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Allan, who was selected in the third round (89th overall) of the 2019 MLB Draft after sliding due to signability concerns, got a taste of the minors in 2019 when he impressed with the GCL (Rookie level) Mets and Brooklyn, which was at the time the Mets' short season Low-A affiliate.
But his 2020 season was wiped out due to the COVID-19 pandemic, as was the case for every minor leaguer, with Allan getting his work in at the Mets' Alternate Site instead.
After getting a taste of big league camp during spring training earlier this year -- when he was paired with Jacob deGrom -- Allan is feeling "dominant" as he prepares to again face minor league hitters.
"Now being in minor league camp, I think I really feel -- I think a good way to say it is just dominant," Allan told reporters on Thursday via Zoom. "I think facing some of the big leaguers and 40-man guys and just generally older guys, to facing kind of my level, High-A guys, Double-A guys, I think honestly I just feel pretty dominant, and I'm looking to take that into the season."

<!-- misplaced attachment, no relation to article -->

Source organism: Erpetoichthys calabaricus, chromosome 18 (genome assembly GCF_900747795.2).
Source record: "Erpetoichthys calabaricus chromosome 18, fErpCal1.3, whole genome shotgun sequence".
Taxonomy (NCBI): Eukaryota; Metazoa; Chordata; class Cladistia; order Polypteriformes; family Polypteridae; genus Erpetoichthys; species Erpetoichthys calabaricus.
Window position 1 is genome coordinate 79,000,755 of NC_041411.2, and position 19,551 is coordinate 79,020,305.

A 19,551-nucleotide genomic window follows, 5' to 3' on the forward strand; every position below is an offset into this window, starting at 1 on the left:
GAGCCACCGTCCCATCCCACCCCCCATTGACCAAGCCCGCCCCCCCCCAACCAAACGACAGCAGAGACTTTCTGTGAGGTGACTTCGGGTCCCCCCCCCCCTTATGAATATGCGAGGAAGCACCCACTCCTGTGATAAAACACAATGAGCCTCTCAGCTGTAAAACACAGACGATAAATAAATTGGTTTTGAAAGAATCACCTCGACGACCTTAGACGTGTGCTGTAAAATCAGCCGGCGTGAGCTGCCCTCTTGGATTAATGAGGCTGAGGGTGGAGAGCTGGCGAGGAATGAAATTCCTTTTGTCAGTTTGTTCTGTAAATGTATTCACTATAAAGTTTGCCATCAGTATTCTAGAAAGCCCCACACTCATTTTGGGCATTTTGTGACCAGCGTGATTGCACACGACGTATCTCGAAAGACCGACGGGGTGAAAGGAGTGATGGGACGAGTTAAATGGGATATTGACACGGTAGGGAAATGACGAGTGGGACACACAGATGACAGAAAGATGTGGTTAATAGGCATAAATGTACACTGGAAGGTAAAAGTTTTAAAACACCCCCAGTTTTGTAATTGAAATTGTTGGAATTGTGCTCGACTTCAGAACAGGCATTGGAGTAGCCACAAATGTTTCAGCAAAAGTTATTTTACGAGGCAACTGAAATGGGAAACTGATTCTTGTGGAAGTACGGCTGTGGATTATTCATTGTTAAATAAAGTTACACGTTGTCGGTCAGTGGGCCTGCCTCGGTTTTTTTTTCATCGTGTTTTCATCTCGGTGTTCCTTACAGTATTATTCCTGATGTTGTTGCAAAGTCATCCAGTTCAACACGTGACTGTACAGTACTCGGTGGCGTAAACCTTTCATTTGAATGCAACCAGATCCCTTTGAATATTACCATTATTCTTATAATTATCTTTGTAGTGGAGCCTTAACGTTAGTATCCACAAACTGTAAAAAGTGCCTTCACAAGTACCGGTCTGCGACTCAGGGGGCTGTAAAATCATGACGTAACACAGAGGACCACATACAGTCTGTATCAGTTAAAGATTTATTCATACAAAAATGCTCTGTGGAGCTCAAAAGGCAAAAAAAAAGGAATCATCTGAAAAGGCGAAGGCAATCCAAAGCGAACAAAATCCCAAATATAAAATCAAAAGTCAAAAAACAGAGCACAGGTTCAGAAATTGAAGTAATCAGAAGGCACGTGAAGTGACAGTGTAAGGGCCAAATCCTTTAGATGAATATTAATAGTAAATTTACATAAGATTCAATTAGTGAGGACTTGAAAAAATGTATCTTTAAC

Allan said he has stayed in touch with Marcus Stroman since the end of camp while also getting to spend some time around Noah Syndergaard and the other big league players who have been rehabbing at the Mets' complex in Port St. Lucie, Fla.
And Allan feels like he'll have an edge being back in Brooklyn with the Cyclones to start the year.
"I think honestly it's just very fitting," he said. ". ... I feel like I'm very comfortable with the ballpark and I feel like I kind of have an edge -- a competitive edge -- over the competition just because I know kind of how the field plays, like how the wind works with being right on the water, and I feel like I know how to pitch guys."
Allan -- SNY's No. 2 overall Mets prospect -- has top of the rotation potential, with a three-pitch mix that features a fastball, changeup, and curve, and could possibly make his big league debut in 2023.
For now, though, he'll keep honing his skills in the minors.
"I think for me it's constant improvement on all my pitches in general," Allan said when asked what his goals are this season. "I think right now there's not really a certain pitch that's lagging behind. I felt like coming out of high school I didn't really have a third pitch, but now I feel like I have three really solid pitches.
"But the name of the game is constantly adapting, so I'm gonna need to constantly improve those pitches, and constantly improve my control. I think the biggest thing that I want to be able to say I did five months from now is just control what I can control."
BRETT BATY TALKS ALLAN
Speaking shortly after Allan, Mets infield prospect Brett Baty suggested Allan's rise to the majors could be quick.
“He’s not far off at all," Baty said. "He’s right there for sure. He just needs to clean up a few things, but it’s definitely not that long of a road ahead for him for sure.”